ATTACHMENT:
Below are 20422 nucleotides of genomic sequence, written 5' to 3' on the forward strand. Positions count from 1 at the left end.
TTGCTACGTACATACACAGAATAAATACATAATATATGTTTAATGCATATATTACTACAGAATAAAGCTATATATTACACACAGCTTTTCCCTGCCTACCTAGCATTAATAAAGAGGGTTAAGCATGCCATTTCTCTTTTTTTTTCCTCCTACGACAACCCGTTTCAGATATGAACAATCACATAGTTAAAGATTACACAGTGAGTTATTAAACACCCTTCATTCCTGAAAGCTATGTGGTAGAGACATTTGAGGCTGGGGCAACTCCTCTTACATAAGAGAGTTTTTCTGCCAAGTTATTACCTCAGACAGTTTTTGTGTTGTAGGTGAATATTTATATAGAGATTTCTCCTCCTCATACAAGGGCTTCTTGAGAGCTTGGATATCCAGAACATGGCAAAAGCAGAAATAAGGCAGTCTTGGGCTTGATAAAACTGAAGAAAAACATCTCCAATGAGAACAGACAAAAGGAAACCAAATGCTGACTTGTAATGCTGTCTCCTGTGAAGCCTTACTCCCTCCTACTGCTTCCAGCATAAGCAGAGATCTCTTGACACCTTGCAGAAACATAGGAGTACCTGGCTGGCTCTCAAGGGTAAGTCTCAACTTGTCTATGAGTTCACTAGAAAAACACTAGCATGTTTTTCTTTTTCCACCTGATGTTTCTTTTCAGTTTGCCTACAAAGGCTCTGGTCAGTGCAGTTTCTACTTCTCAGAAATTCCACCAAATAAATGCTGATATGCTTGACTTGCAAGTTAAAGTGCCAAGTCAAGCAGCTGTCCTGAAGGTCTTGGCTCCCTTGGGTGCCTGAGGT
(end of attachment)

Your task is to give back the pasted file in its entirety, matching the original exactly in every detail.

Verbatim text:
Below are 20422 nucleotides of genomic sequence, written 5' to 3' on the forward strand. Positions count from 1 at the left end.
TTGCTACGTACATACACAGAATAAATACATAATATATGTTTAATGCATATATTACTACAGAATAAAGCTATATATTACACACAGCTTTTCCCTGCCTACCTAGCATTAATAAAGAGGGTTAAGCATGCCATTTCTCTTTTTTTTTCCTCCTACGACAACCCGTTTCAGATATGAACAATCACATAGTTAAAGATTACACAGTGAGTTATTAAACACCCTTCATTCCTGAAAGCTATGTGGTAGAGACATTTGAGGCTGGGGCAACTCCTCTTACATAAGAGAGTTTTTCTGCCAAGTTATTACCTCAGACAGTTTTTGTGTTGTAGGTGAATATTTATATAGAGATTTCTCCTCCTCATACAAGGGCTTCTTGAGAGCTTGGATATCCAGAACATGGCAAAAGCAGAAATAAGGCAGTCTTGGGCTTGATAAAACTGAAGAAAAACATCTCCAATGAGAACAGACAAAAGGAAACCAAATGCTGACTTGTAATGCTGTCTCCTGTGAAGCCTTACTCCCTCCTACTGCTTCCAGCATAAGCAGAGATCTCTTGACACCTTGCAGAAACATAGGAGTACCTGGCTGGCTCTCAAGGGTAAGTCTCAACTTGTCTATGAGTTCACTAGAAAAACACTAGCATGTTTTTCTTTTTCCACCTGATGTTTCTTTTCAGTTTGCCTACAAAGGCTCTGGTCAGTGCAGTTTCTACTTCTCAGAAATTCCACCAAATAAATGCTGATATGCTTGACTTGCAAGTTAAAGTGCCAAGTCAAGCAGCTGTCCTGAAGGTCTTGGCTCCCTTGGGTGCCTGAGGT